von Petry, Ann
INTRODUCED BY KAITLYN GREENIDGE
'Petry is the writer we have been waiting for, hers are the stories we need to fully illuminate the questions of our moment . . . insightful, prescient and unputdownable . . . The Narrows is the story of an interracial romance that proves that passion and prejudice are not mutually exclusive' Tayari Jones
It's Saturday, past midnight, and thick fog rolls in from the river like smoke. Link Williams is standing on the dock when he hears quick footsteps approaching, and the gasp of a woman too terrified to scream. After chasing off her pursuer, he takes the woman to a nearby bar to calm her nerves, and as they enter, it's as if the oxygen has left the room: they, and the other patrons, see in the dim light that he's Black and she's white.
Link is a brilliant Dartmouth graduate, former athlete and soldier who, because of the lack of opportunities available to him, tends bar; Camilo is a wealthy, married heiress who has crossed the town's racial divide to relieve the tedium of her privileged life. Brought together by chance, Link and Camilo draw each other into furtive encounters that violate the rigid and uncompromising social codes of their times.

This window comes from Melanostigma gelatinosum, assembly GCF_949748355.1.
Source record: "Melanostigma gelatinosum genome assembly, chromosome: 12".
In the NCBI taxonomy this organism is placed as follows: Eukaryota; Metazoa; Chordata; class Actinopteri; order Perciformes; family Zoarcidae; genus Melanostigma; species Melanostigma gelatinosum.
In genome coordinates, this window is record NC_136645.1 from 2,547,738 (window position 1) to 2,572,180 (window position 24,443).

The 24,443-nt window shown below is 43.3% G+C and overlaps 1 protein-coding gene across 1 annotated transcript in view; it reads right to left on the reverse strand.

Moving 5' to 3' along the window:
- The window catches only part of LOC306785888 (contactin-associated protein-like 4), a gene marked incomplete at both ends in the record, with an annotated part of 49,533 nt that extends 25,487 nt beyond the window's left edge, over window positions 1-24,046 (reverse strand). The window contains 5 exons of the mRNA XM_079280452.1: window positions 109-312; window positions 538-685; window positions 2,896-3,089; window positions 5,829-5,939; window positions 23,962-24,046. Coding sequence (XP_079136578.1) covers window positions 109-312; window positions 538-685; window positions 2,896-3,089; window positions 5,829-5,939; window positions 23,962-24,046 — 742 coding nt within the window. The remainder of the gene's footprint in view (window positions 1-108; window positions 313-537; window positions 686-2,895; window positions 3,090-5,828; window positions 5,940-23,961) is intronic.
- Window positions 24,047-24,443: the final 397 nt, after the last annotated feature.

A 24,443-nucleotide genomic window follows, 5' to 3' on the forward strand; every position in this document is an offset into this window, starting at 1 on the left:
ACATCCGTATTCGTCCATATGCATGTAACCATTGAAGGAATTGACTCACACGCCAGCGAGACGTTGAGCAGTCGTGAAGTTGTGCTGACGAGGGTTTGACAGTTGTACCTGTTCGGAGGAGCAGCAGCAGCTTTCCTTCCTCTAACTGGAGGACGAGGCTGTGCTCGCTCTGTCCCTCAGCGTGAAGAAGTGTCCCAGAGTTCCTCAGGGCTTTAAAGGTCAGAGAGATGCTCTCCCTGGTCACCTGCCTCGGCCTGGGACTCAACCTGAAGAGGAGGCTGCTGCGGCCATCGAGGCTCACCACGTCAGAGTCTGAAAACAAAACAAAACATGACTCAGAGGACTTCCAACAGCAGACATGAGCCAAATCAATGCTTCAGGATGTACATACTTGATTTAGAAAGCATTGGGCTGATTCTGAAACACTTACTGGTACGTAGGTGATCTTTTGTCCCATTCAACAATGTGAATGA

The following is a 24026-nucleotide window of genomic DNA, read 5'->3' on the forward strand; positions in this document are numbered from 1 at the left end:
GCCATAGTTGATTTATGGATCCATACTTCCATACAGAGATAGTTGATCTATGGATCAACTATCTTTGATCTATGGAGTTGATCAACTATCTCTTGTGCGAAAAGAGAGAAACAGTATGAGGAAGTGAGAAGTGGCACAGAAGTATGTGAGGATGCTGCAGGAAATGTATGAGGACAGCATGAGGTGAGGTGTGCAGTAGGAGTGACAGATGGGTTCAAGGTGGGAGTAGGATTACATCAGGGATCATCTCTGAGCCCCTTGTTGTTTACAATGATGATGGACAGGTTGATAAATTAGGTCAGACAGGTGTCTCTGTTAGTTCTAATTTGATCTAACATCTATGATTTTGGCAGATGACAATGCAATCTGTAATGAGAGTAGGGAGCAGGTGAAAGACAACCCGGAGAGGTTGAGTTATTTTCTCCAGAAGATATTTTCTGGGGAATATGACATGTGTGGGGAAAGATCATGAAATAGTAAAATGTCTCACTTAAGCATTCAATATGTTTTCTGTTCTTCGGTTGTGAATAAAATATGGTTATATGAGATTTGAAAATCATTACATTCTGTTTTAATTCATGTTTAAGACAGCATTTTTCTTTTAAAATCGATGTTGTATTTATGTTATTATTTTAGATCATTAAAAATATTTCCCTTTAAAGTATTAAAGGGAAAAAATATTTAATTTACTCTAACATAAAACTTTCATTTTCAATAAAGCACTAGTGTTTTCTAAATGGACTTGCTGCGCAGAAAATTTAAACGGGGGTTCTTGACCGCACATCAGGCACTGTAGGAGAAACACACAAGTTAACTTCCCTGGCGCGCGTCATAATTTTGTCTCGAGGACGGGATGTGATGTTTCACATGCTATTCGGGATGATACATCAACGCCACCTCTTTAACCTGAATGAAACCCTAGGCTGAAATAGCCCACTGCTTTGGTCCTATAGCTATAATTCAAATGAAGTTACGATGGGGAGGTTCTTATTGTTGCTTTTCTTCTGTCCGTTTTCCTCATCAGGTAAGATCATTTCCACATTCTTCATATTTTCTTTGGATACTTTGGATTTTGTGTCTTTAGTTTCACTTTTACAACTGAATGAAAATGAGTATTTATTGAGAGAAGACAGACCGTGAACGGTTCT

'Petry will always feel on time. Her kind of talent will always feel startling and sui generis. . . . Her work endures not only because it illuminates reality, but because it harnesses the power of fiction to supplant it' Parul Seghal, New York Times
'The Street and The Narrows are masterpieces of social realism . . . . [Petry's] writing transcends comparisons. It's volatile but exacting, heartbreaking but often brutally funny. Labels don't stick to it' Wall Street Journal
Ann Petry's novels The Street
and The Narrows
are masterpieces of social realism - volatile but exacting, heartbreaking but often brutally funny ... The Narrows
is capacious, elliptical and immersive. Slowly and comprehensively, it envelops you ...The scenes seethe with rage, and yet the book's sheer profusion makes it feel joyous and celebratory